Blain’s Morning Porridge – The Property Chronicle
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Blain’s Morning Porridge

The Macro View

“Just do the right thing – whatever it might be…”

In the headlines this morning…

I’ve attached a photo illustrating just what a fantastic weekend it was – but sailing under bright sunny skies wearing a summer jacket in February is freakishly weird. I suppose we should thank Donald Trump and the rest of the climate change deniers, but I dread how we will collectively pay any eventual bill for breaking the planet.

Meanwhile, “She-who-is-now-Mrs-Blain” is very Welsh (her first language), and was suffering something terrible on Sunday after Cymru whipped England. My support for Wales in our local pub might have “strained” some friendships – suggesting where the English can stick that proverbial chariot might have been a tad impolitic.

(Sadly, the joys of the weekend are put into perspective the misery of getting to work on a Monday morning. A frantic scrabble for seats on the train up from Southampton, a red-light delay getting into Waterloo, and then walking to the City because the queue for the Drain is miles long and the Jubilee line is worse.)

Back on Planet Market, the big news is Trump postponing his threatened March 1 tariff hike on Chinese goods. Trade war threats are not over yet – there is still plenty of aggravation on the Tech side and for Huawai in particular – but the Chinese market went stellar on the news. As yet, there is no trade agreement – just Trump being magnanimous! Yet markets are partying..

A number of clients have pointed out the increasing number of disconnects they see between the economic data and what they see in markets. While data continues to disappoint to the downside, the markets seem quite glib to accept more risk – the rise in stocks since the December bottom highlights we’re back into “Risk On” environment. Thus, we have stronger stocks but a worsening economic picture – which is somewhat illogical. Despite the uncertainty on growth and a rising number of negative estimates, markets seem happy to discount these fears. Bond markets are very strong, confirming an expectation of lower rates for longer!

In terms of volatility, all the fear indicators have retreated – VIX has straight-lined down from 35 to 14, strongly suggesting everyone is sleeping sounder at night. After a decent US earning seasons – spiced with enough downside surprises to make sure everyone remains just a little uncomfortable – US stocks have staged a pretty decent rally back from the Dec lows. Not quite record breaking, and perhaps a tad complacent, but demonstrating investors still have faith in… something? That ongoing cheap money will keep corporates in buy-back mode? Or that returns from stocks are still likely to outperform bonds in the era of free money? Or just a lack of imagination and FOMO (fear of missing out.)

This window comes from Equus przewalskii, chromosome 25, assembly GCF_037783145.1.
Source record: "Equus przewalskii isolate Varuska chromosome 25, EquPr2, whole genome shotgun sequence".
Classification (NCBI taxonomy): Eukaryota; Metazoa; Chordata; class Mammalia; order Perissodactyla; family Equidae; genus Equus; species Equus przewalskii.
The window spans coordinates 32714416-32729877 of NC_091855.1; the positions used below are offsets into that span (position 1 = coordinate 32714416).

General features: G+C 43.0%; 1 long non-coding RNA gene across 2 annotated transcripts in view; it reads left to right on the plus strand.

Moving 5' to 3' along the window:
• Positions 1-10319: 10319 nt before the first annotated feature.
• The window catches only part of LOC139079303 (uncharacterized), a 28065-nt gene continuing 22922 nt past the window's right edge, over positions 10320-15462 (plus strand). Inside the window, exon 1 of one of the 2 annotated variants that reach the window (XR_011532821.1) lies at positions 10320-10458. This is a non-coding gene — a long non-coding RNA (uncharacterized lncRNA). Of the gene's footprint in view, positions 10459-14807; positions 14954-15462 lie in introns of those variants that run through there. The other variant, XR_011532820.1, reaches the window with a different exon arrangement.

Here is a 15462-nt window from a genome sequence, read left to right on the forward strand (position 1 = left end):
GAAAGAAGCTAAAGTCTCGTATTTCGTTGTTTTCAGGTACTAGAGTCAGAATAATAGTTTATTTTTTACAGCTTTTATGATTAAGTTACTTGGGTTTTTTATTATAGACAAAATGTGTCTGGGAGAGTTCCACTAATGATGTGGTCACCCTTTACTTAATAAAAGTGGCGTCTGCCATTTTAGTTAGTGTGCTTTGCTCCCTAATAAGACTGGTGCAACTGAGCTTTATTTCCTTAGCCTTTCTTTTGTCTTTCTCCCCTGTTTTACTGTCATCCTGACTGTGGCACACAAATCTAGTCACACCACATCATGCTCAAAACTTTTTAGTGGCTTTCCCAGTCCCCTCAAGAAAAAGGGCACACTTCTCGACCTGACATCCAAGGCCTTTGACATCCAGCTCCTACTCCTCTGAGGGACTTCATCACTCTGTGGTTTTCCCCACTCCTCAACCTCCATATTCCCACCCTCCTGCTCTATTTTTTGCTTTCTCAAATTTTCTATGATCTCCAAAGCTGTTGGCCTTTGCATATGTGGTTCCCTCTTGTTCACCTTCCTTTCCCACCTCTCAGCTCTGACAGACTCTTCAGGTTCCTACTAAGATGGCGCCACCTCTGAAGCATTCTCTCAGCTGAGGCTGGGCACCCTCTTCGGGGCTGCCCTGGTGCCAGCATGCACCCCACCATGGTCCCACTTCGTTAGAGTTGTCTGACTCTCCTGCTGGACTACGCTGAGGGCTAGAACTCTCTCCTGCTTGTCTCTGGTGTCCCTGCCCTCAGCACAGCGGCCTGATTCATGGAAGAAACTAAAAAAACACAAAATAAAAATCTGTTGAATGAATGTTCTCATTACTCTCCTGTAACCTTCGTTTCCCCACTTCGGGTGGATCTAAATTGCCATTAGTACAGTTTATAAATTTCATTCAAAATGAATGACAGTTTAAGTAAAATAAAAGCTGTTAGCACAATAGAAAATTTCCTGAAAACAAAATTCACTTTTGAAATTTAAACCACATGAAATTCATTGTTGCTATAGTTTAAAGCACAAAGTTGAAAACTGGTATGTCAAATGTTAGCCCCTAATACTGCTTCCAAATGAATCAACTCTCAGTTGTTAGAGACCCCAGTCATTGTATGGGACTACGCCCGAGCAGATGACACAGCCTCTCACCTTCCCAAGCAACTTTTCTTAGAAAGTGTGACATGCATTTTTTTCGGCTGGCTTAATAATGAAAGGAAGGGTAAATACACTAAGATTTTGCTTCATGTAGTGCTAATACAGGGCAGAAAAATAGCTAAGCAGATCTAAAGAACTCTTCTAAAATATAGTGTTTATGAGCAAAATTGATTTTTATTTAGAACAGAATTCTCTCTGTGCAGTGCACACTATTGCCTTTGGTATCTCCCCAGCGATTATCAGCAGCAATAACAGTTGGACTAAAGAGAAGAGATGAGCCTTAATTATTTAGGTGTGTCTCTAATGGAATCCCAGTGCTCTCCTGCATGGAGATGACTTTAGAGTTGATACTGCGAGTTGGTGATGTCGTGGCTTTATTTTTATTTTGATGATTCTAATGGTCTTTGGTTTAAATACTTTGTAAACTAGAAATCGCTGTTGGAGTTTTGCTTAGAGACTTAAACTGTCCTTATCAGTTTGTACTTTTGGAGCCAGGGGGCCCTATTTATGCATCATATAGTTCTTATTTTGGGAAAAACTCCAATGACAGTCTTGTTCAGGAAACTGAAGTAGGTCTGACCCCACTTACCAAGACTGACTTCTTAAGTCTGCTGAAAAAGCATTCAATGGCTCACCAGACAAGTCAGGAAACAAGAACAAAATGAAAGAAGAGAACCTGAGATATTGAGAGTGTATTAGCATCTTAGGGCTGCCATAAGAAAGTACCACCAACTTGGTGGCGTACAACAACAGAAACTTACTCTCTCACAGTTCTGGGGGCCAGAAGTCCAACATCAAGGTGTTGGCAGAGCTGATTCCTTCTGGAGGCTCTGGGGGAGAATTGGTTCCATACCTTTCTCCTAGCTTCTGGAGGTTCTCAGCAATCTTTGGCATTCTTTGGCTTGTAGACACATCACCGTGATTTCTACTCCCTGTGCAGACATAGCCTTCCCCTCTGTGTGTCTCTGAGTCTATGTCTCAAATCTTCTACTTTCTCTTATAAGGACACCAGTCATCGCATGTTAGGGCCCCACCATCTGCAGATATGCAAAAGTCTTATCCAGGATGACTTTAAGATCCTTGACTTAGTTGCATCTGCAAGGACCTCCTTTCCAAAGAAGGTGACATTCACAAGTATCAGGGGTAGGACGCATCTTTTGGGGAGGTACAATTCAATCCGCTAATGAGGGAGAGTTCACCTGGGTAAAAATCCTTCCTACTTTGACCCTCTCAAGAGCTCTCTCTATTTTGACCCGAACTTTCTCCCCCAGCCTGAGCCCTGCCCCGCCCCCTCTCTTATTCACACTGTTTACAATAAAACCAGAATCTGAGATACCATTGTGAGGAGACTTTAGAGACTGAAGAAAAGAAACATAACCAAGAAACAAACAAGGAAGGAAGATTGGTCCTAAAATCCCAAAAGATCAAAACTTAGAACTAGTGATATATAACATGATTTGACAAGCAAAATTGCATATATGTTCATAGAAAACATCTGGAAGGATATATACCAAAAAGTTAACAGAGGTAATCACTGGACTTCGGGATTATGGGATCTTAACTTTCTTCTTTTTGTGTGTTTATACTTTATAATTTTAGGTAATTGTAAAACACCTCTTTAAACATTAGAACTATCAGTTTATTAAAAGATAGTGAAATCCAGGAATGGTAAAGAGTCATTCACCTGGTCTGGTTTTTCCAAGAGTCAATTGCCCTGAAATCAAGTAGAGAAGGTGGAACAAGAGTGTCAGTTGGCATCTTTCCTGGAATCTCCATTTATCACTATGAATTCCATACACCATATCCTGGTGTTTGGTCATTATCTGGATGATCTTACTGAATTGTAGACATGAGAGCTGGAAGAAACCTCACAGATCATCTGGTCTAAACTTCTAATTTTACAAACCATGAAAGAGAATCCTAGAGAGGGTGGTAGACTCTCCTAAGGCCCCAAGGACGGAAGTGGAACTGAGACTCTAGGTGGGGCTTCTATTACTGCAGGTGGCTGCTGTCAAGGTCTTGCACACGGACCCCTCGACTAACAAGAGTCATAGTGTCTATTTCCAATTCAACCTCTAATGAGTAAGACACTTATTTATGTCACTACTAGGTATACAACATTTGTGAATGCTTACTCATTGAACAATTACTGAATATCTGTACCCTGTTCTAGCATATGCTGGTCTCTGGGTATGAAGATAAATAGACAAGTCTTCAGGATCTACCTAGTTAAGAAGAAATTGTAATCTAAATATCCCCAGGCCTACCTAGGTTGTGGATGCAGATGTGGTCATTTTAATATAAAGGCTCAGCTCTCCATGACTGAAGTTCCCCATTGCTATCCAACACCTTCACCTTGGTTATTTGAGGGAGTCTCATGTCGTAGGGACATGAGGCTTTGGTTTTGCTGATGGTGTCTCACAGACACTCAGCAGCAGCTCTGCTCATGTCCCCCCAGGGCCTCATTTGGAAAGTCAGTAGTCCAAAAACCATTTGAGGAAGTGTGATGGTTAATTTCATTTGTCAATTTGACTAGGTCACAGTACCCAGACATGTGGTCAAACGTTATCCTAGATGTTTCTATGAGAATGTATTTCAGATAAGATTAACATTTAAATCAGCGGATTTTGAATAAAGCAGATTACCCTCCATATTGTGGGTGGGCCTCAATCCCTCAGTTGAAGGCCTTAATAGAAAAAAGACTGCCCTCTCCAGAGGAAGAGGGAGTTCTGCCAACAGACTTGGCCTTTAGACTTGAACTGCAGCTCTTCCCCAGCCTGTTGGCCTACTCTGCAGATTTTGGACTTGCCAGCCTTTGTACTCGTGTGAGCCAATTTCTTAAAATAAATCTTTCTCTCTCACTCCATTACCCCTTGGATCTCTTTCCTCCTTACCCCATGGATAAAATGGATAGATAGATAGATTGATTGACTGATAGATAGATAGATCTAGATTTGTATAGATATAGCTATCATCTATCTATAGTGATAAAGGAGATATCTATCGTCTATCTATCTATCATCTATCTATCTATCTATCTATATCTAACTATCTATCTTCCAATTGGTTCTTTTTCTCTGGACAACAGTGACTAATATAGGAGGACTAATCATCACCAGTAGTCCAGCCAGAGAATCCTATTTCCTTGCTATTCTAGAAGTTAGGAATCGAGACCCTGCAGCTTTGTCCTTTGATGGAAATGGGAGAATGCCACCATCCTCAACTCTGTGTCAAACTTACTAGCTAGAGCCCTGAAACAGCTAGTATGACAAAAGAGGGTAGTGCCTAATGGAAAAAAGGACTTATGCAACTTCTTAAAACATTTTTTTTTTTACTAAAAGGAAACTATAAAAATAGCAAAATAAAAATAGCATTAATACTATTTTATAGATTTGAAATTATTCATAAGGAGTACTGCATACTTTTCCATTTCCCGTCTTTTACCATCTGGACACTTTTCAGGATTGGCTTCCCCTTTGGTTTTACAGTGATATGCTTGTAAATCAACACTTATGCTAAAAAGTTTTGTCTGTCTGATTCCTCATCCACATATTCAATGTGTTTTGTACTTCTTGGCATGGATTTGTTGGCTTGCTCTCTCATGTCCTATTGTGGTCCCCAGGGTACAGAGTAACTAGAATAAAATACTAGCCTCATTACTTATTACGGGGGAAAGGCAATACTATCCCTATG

I’m unconvinced the risk is out the market. Maybe the picture is just a little cloudy?

I’m wondering if markets are something like “shell-shocked” and beginning to ignore some of the realities? At the core is the uncertainty re global trade and growth. Naturally any investor will be concerned if the sudden imposition of trade tariffs is going to dramatically reduce global trade volumes. But we’ve now got experience of the Donald Trump approach to trade – it’s not a strategic approach, but a series of tactical small individual agreements before moving to the next “negotiation”. Last night was just another example..

Markets now perceive a clear pattern to Trump’s approach to Trade Negotiations: He threatens to take us to the wire but never actually pulls the trigger. That has two effects: 1) the damage to sentiment is inflicted by the initial threat (which tends to quickly show up in sentiment and order data), and 2) the threat isn’t carried out leaving upside potential. The result is markets are ignoring the early signals (ie pulled factory orders) and focusing on the likely non-tariff agreement upside which Trump then claims as his trade victory.

The Macro View

About Bill Blain

Bill Blain

Bill Blain is Strategist for Shard Capital, a leading investment firm. Bill is a well known broadcaster and commentator, with over 30-years experience working for leading investment banks and brokerages at senior levels. He's been closely involved in the growth and development of the global fixed income markets, and pioneered complex financial products including capital, asset-backed securities and private placements. Increasingly, he's involved in the Real and Alternative Assets sector seeking to explain their complexity, how to generate decorrelated returns, and create liquidity in non-listed assets. Bill is a passionate sailor, talentless painter, plays guitar badly, is learning the bagpipes, and built a train-set in his attic.

Articles by Bill Blain

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